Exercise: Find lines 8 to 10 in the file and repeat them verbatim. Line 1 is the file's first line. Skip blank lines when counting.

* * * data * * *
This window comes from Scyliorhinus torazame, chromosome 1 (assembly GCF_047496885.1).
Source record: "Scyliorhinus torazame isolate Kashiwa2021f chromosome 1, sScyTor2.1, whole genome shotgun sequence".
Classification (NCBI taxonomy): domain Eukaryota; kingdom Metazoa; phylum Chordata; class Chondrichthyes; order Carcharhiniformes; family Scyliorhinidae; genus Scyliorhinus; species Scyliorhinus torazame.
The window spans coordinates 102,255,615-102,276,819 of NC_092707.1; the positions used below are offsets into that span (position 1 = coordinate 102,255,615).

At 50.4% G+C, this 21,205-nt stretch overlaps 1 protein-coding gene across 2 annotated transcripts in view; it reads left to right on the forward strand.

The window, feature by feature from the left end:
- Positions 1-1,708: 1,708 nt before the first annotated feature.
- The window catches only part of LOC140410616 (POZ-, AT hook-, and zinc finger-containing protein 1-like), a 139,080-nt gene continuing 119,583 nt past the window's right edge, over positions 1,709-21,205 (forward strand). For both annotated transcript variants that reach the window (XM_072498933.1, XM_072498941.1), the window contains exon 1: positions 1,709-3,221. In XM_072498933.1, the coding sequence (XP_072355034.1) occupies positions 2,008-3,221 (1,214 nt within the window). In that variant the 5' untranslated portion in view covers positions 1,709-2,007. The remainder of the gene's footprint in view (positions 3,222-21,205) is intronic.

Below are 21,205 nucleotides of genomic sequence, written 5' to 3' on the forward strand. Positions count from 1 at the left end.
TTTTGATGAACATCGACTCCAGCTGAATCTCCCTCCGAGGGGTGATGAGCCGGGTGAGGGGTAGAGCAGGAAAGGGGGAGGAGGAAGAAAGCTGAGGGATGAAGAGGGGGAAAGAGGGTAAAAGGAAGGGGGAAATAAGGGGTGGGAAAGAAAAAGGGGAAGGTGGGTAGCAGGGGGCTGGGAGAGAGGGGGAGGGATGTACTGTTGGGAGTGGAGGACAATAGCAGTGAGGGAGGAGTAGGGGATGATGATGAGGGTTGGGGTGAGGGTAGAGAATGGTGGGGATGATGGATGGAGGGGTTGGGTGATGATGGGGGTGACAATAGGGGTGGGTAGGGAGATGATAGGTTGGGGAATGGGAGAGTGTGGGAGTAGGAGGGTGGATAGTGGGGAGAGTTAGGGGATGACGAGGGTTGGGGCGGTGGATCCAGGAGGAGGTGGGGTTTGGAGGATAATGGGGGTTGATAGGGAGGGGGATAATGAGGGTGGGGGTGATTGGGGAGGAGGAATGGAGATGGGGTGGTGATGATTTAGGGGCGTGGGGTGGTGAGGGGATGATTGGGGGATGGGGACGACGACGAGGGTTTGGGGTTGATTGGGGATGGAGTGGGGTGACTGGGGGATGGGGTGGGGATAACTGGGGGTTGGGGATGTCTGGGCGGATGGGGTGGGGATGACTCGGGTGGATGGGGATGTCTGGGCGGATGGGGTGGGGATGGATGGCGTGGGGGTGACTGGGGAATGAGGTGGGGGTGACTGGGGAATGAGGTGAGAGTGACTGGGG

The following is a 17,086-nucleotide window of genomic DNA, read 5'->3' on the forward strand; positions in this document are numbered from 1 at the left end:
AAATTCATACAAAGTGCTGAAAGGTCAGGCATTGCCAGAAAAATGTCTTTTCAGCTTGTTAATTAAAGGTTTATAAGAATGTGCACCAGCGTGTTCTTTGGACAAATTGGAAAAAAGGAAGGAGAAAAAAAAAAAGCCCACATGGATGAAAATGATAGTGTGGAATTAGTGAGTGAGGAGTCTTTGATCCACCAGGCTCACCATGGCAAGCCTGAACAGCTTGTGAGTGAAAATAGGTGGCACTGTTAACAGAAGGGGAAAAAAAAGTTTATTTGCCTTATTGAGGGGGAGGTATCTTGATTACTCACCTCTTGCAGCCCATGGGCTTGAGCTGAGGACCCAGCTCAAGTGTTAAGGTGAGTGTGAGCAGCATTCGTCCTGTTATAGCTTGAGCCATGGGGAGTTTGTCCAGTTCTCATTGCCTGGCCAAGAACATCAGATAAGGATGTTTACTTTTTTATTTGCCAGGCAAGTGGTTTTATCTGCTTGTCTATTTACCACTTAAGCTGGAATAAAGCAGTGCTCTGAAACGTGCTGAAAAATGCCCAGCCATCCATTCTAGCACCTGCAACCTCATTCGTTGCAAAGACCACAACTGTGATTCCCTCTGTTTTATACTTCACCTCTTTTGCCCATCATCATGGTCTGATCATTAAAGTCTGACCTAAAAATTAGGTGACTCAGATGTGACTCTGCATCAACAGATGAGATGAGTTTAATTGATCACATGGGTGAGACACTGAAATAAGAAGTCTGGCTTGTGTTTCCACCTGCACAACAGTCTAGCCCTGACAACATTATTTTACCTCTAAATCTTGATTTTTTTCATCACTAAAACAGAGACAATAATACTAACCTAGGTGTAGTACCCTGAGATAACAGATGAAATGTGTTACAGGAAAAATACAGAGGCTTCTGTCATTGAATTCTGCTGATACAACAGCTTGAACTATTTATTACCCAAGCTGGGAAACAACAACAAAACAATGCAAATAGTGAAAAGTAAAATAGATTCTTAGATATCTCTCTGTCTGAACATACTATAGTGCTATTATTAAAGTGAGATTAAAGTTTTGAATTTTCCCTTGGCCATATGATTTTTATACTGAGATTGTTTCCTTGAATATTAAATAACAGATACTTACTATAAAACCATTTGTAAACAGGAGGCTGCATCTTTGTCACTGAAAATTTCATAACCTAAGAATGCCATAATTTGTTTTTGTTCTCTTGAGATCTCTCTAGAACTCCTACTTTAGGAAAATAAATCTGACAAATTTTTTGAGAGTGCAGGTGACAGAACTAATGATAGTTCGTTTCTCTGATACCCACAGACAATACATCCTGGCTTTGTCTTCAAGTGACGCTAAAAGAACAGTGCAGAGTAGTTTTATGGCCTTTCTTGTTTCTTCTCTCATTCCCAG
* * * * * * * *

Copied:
- The window catches only part of LOC140410616 (POZ-, AT hook-, and zinc finger-containing protein 1-like), a 139,080-nt gene continuing 119,583 nt past the window's right edge, over positions 1,709-21,205 (forward strand). For both annotated transcript variants that reach the window (XM_072498933.1, XM_072498941.1), the window contains exon 1: positions 1,709-3,221. In XM_072498933.1, the coding sequence (XP_072355034.1) occupies positions 2,008-3,221 (1,214 nt within the window). In that variant the 5' untranslated portion in view covers positions 1,709-2,007. The remainder of the gene's footprint in view (positions 3,222-21,205) is intronic.

Below are 21,205 nucleotides of genomic sequence, written 5' to 3' on the forward strand. Positions count from 1 at the left end.
TTTTGATGAACATCGACTCCAGCTGAATCTCCCTCCGAGGGGTGATGAGCCGGGTGAGGGGTAGAGCAGGAAAGGGGGAGGAGGAAGAAAGCTGAGGGATGAAGAGGGGGAAAGAGGGTAAAAGGAAGGGGGAAATAAGGGGTGGGAAAGAAAAAGGGGAAGGTGGGTAGCAGGGGGCTGGGAGAGAGGGGGAGGGATGTACTGTTGGGAGTGGAGGACAATAGCAGTGAGGGAGGAGTAGGGGATGATGATGAGGGTTGGGGTGAGGGTAGAGAATGGTGGGGATGATGGATGGAGGGGTTGGGTGATGATGGGGGTGACAATAGGGGTGGGTAGGGAGATGATAGGTTGGGGAATGGGAGAGTGTGGGAGTAGGAGGGTGGATAGTGGGGAGAGTTAGGGGATGACGAGGGTTGGGGCGGTGGATCCAGGAGGAGGTGGGGTTTGGAGGATAATGGGGGTTGATAGGGAGGGGGATAATGAGGGTGGGGGTGATTGGGGAGGAGGAATGGAGATGGGGTGGTGATGATTTAGGGGCGTGGGGTGGTGAGGGGATGATTGGGGGATGGGGACGACGACGAGGGTTTGGGGTTGATTGGGGATGGAGTGGGGTGACTGGGGGATGGGGTGGGGATAACTGGGGGTTGGGGATGTCTGGGCGGATGGGGTGGGGATGACTCGGGTGGATGGGGATGTCTGGGCGGATGGGGTGGGGATGGATGGCGTGGGGGTGACTGGGGAATGAGGTGGGGGTGACTGGGGAATGAGGTGAGAGTGACTGGGG